Now Abel was a keeper of sheep, and Cain, a worker of the ground. In the course of time, Cain brought to the LORD an offering of the fruit of the ground, and Abel also brought of the firstborn of his flock and of their fat portions. And the LORD had regard for Abel and his offering, but for Cain and his offering, he had no regard. So Cain was very angry, and his face fell. The LORD said to Cain, “Why are you angry, and why has your face fallen? If you do well, will you not be accepted? And if you do not do well, sin is crouching at the door. Its desire is contrary to you, but you must rule over it.” (Genesis 4:2-7)
Many will reach the story of Cain and Abel early in their annual Bible reading and wonder, What was wrong with Cain’s offering? Some may assume he shouldn’t have given “fruit of the ground” because God demands an animal sacrifice (Ge 4:3). The Old Testament, however, is replete with examples that show God honoring this kind of sacrifice. Plus, it’s what Cain had to give. He was, after all, a worker of the ground (Ge 4:2).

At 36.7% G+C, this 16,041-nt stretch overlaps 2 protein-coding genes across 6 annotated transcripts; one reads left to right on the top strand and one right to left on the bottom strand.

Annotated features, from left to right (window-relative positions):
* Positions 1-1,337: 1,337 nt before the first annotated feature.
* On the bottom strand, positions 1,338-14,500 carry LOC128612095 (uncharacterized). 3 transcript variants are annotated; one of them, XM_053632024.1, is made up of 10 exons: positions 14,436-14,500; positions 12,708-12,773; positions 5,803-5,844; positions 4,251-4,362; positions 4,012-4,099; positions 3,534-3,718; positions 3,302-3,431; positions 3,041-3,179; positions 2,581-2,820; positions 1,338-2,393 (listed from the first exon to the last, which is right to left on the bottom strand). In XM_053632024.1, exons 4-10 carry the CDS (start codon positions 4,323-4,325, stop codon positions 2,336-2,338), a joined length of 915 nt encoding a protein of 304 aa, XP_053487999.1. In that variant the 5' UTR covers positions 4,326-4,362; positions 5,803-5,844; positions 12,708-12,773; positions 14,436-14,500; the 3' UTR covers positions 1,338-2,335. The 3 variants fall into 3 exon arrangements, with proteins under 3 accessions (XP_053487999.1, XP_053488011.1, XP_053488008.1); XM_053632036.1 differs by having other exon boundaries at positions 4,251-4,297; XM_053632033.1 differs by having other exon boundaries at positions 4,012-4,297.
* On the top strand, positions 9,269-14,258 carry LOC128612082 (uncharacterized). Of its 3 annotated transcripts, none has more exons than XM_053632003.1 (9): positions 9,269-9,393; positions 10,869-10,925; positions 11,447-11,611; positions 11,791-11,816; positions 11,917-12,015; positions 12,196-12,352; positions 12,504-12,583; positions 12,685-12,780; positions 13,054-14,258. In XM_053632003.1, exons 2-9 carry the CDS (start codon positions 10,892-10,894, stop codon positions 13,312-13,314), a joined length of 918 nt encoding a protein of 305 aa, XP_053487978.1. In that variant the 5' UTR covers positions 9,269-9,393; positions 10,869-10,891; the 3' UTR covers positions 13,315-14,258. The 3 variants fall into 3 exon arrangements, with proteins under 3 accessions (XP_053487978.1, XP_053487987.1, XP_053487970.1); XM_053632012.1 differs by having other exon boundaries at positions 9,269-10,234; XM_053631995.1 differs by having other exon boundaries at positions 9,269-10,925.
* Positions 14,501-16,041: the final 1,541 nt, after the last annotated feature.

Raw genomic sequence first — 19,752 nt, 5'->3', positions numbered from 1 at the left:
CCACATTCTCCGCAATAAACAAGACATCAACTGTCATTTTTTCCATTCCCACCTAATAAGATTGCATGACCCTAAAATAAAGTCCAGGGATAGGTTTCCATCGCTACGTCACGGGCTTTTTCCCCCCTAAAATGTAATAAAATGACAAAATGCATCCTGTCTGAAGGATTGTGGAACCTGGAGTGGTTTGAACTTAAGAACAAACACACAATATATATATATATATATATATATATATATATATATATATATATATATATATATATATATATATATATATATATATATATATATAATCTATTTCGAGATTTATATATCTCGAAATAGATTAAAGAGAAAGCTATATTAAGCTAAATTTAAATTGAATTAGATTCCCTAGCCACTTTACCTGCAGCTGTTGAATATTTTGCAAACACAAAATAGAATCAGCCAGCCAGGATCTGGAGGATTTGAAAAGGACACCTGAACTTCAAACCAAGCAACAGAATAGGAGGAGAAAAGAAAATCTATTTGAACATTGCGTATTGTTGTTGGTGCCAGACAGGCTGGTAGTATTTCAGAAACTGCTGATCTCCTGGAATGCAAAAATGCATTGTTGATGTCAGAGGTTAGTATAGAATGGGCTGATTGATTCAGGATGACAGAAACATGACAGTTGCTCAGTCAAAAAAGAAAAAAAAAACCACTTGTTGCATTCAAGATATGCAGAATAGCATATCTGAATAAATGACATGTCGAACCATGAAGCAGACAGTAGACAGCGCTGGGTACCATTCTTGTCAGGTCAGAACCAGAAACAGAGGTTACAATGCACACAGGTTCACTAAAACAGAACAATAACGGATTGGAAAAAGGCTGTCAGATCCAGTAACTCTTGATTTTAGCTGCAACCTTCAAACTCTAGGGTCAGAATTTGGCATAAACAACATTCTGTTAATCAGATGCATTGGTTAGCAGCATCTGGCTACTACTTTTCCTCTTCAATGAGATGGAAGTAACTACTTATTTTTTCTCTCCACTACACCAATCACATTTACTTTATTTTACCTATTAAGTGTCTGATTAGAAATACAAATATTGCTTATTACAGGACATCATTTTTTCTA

First, notice that Abel’s sacrifice was of the firstborn of his flock and their fat portions (Ge 4:4). While Cain did bring an offering, Abel brought his best.
Second, the book of Hebrews further clarifies that Abel offered to God a more acceptable sacrifice than Cain because he made his offering by faith (Heb 11:4).
The difference between Cain and Abel’s offerings was the difference between their hearts. Abel loved and trusted God enough to sacrifice his best at any personal cost to himself. Cain, on the other hand, determined less than his best was good enough. His heart was hard and indifferent, as evidenced by his anger and subsequent murder of his brother.
Yet, the detail that strikes me most in this story is God’s subtle display of mercy. I’m never surprised by the depths of man’s depravity. Instead, I am perpetually stunned by God’s patience with us.
Regarding Cain, God doesn’t immediately strike him down when he gives his faithless, self-centered offering. Before passing any measure of judgment, he warns him, saying, “Sin is crouching at the door. Its desire is contrary to you, but you must rule over it” (Ge 4:7). He offers Cain a second chance.
Though God hates sin and is justified in punishing sinners, his long suffering is boundless. After all these years of our wicked rebellion against him—more than two thousand years since he sent his Son to suffer his wrath for us—he has not thrown our world into the pit of hell for one precious reason. “The Lord is patient toward us, not wishing that any should perish, but that all should reach repentance” (2Pe 3:9).
Even so, let us remember that the appointed time has grown very short (1Co 7:29). The day of the Lord will come like a thief in the night, so be diligent to be found by him without spot or blemish—washed, sanctified, and justified in the name of the Lord Jesus Christ and by the Spirit of our God (1Pe 3:10, 14; 1Co 6:11).